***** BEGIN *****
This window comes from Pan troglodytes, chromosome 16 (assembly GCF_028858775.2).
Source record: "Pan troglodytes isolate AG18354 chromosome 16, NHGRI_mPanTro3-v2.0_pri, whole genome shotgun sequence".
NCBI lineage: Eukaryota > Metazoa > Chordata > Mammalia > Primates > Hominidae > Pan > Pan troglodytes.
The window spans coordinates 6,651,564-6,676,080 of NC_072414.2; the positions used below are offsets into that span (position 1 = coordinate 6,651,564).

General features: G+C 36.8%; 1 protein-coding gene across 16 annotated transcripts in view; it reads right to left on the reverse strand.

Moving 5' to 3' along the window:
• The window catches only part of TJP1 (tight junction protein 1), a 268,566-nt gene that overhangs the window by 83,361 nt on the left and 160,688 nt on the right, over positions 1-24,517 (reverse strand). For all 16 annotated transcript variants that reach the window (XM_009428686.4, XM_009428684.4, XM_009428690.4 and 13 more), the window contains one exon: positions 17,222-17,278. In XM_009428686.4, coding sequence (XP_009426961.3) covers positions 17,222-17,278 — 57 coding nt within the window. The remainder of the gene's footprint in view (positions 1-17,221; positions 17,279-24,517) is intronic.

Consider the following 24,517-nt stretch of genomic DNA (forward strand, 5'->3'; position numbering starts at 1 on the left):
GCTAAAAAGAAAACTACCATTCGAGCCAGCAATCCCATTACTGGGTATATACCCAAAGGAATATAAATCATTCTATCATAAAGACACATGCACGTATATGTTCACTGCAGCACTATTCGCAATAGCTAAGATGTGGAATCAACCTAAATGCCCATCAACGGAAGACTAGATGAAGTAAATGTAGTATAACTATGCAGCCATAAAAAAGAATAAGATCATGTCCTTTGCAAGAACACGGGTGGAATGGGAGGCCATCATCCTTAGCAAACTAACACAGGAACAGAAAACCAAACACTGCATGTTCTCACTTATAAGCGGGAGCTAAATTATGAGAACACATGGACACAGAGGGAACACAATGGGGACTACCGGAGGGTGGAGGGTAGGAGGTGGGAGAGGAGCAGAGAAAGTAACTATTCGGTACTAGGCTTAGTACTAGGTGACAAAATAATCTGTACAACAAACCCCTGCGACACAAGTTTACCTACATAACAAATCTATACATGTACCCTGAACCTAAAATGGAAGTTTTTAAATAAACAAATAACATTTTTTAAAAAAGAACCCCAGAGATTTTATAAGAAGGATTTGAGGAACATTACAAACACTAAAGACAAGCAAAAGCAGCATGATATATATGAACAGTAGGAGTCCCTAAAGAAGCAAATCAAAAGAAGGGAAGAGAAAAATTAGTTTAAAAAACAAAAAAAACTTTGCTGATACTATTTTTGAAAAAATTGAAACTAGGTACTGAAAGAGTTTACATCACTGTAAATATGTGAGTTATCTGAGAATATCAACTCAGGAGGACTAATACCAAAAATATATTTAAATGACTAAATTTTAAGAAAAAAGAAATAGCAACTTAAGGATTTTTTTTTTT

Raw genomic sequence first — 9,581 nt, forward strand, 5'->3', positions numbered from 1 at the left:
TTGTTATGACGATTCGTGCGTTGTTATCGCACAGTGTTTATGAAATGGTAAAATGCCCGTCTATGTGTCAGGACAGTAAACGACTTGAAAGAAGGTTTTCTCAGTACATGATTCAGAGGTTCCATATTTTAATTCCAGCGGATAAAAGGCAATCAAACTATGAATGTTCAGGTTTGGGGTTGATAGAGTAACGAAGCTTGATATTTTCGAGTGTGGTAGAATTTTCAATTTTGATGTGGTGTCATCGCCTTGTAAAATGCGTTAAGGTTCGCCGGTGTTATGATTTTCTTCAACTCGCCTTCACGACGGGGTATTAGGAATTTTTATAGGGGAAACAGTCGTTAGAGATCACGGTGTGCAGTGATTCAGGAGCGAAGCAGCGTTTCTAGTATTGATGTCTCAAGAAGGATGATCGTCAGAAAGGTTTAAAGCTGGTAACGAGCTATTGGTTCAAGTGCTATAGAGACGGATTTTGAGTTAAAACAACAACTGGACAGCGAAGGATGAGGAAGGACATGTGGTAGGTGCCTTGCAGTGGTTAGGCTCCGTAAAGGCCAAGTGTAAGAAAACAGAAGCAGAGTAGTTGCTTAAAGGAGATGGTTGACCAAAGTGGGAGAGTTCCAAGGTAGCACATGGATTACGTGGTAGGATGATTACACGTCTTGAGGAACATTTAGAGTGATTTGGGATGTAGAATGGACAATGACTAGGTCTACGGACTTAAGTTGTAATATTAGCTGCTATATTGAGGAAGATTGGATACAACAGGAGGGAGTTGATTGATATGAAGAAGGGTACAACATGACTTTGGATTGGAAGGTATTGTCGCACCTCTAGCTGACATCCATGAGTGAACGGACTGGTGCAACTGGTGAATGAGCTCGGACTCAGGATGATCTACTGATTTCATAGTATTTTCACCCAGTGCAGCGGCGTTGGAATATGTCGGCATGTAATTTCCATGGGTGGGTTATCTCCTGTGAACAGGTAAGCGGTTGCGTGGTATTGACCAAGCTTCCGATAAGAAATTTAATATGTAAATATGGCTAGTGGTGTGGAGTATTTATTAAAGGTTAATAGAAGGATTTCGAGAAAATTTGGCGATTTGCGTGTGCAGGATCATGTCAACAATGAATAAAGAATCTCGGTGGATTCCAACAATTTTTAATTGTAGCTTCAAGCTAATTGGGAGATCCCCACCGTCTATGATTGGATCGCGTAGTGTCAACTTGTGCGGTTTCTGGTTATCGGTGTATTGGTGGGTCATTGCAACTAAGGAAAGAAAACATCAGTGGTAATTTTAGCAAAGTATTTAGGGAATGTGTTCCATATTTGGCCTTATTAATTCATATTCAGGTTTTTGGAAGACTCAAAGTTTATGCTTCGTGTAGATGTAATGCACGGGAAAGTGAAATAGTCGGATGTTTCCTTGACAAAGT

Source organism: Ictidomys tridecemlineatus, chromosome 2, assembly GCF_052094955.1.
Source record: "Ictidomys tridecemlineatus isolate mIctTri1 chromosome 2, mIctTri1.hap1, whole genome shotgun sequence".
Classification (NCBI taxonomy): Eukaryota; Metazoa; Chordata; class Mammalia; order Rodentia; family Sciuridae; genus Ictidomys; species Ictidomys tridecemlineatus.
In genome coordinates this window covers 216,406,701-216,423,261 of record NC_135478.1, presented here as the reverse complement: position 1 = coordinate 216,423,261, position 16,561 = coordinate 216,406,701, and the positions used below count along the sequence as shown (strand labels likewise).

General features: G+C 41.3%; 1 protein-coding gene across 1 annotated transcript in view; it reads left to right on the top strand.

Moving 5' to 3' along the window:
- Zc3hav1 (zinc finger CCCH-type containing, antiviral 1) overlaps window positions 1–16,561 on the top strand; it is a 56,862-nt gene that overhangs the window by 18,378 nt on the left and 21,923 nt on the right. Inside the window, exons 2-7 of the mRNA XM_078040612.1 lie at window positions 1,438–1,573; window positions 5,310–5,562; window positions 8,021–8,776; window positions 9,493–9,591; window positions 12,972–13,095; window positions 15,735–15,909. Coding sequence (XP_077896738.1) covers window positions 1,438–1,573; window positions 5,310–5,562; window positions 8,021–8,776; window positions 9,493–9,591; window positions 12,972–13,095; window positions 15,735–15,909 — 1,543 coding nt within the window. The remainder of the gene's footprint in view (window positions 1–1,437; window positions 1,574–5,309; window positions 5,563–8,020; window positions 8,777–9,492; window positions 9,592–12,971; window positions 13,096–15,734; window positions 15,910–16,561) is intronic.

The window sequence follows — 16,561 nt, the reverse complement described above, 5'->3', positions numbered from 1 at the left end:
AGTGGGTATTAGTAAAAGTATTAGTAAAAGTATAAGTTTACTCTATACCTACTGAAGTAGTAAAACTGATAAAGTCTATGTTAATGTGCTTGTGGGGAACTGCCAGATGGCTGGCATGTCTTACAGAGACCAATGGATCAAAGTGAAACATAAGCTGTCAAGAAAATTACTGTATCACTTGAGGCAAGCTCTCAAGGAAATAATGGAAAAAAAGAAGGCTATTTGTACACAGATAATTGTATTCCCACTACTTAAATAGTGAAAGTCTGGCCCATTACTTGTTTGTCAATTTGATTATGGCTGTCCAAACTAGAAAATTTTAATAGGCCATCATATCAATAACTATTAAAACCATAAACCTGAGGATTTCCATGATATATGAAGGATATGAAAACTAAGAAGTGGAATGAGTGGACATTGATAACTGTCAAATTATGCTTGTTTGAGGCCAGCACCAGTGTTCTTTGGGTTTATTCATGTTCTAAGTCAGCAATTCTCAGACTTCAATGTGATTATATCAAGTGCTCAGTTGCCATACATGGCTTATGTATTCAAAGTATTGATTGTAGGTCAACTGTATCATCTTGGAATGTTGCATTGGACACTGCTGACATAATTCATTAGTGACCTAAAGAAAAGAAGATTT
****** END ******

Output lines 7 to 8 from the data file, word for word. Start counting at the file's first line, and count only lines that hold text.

• The window catches only part of TJP1 (tight junction protein 1), a 268,566-nt gene that overhangs the window by 83,361 nt on the left and 160,688 nt on the right, over positions 1-24,517 (reverse strand). For all 16 annotated transcript variants that reach the window (XM_009428686.4, XM_009428684.4, XM_009428690.4 and 13 more), the window contains one exon: positions 17,222-17,278. In XM_009428686.4, coding sequence (XP_009426961.3) covers positions 17,222-17,278 — 57 coding nt within the window. The remainder of the gene's footprint in view (positions 1-17,221; positions 17,279-24,517) is intronic.

Consider the following 24,517-nt stretch of genomic DNA (forward strand, 5'->3'; position numbering starts at 1 on the left):